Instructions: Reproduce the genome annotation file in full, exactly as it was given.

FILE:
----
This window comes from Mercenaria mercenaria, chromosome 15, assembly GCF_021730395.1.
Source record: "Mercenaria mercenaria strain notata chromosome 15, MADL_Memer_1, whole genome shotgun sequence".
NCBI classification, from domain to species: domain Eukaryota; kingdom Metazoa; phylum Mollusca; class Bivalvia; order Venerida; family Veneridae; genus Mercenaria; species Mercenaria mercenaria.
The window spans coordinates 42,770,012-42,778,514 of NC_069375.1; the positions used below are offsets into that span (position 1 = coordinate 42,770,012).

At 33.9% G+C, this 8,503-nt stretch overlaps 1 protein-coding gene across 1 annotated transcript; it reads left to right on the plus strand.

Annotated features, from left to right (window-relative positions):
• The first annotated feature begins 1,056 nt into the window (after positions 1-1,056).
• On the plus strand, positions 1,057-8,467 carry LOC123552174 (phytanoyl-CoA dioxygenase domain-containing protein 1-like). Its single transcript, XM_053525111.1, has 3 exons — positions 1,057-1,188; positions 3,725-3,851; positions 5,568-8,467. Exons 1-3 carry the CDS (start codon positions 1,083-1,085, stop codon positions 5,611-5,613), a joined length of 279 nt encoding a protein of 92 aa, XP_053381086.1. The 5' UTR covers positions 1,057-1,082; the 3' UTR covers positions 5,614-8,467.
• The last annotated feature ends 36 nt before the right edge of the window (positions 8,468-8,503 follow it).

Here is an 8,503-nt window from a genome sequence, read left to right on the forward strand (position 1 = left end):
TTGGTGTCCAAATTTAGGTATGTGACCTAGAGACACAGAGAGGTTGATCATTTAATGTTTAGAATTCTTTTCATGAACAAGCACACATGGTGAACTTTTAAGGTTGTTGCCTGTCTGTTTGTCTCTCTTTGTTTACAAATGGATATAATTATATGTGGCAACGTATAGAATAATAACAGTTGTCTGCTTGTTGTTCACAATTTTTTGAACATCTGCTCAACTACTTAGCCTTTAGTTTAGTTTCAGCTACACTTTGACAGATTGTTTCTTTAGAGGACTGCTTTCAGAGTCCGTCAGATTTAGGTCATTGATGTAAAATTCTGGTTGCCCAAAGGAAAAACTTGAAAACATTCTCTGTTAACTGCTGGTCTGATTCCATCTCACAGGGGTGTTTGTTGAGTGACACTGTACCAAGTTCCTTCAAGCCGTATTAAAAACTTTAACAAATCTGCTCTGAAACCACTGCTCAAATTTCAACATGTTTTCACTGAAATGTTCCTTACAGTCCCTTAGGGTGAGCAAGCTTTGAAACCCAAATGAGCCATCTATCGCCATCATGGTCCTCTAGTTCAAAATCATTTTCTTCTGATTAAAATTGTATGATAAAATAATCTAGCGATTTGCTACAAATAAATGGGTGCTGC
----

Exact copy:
This window comes from Mercenaria mercenaria, chromosome 15, assembly GCF_021730395.1.
Source record: "Mercenaria mercenaria strain notata chromosome 15, MADL_Memer_1, whole genome shotgun sequence".
NCBI classification, from domain to species: domain Eukaryota; kingdom Metazoa; phylum Mollusca; class Bivalvia; order Venerida; family Veneridae; genus Mercenaria; species Mercenaria mercenaria.
The window spans coordinates 42,770,012-42,778,514 of NC_069375.1; the positions used below are offsets into that span (position 1 = coordinate 42,770,012).

At 33.9% G+C, this 8,503-nt stretch overlaps 1 protein-coding gene across 1 annotated transcript; it reads left to right on the plus strand.

Annotated features, from left to right (window-relative positions):
• The first annotated feature begins 1,056 nt into the window (after positions 1-1,056).
• On the plus strand, positions 1,057-8,467 carry LOC123552174 (phytanoyl-CoA dioxygenase domain-containing protein 1-like). Its single transcript, XM_053525111.1, has 3 exons — positions 1,057-1,188; positions 3,725-3,851; positions 5,568-8,467. Exons 1-3 carry the CDS (start codon positions 1,083-1,085, stop codon positions 5,611-5,613), a joined length of 279 nt encoding a protein of 92 aa, XP_053381086.1. The 5' UTR covers positions 1,057-1,082; the 3' UTR covers positions 5,614-8,467.
• The last annotated feature ends 36 nt before the right edge of the window (positions 8,468-8,503 follow it).

Here is an 8,503-nt window from a genome sequence, read left to right on the forward strand (position 1 = left end):
TTGGTGTCCAAATTTAGGTATGTGACCTAGAGACACAGAGAGGTTGATCATTTAATGTTTAGAATTCTTTTCATGAACAAGCACACATGGTGAACTTTTAAGGTTGTTGCCTGTCTGTTTGTCTCTCTTTGTTTACAAATGGATATAATTATATGTGGCAACGTATAGAATAATAACAGTTGTCTGCTTGTTGTTCACAATTTTTTGAACATCTGCTCAACTACTTAGCCTTTAGTTTAGTTTCAGCTACACTTTGACAGATTGTTTCTTTAGAGGACTGCTTTCAGAGTCCGTCAGATTTAGGTCATTGATGTAAAATTCTGGTTGCCCAAAGGAAAAACTTGAAAACATTCTCTGTTAACTGCTGGTCTGATTCCATCTCACAGGGGTGTTTGTTGAGTGACACTGTACCAAGTTCCTTCAAGCCGTATTAAAAACTTTAACAAATCTGCTCTGAAACCACTGCTCAAATTTCAACATGTTTTCACTGAAATGTTCCTTACAGTCCCTTAGGGTGAGCAAGCTTTGAAACCCAAATGAGCCATCTATCGCCATCATGGTCCTCTAGTTCAAAATCATTTTCTTCTGATTAAAATTGTATGATAAAATAATCTAGCGATTTGCTACAAATAAATGGGTGCTGC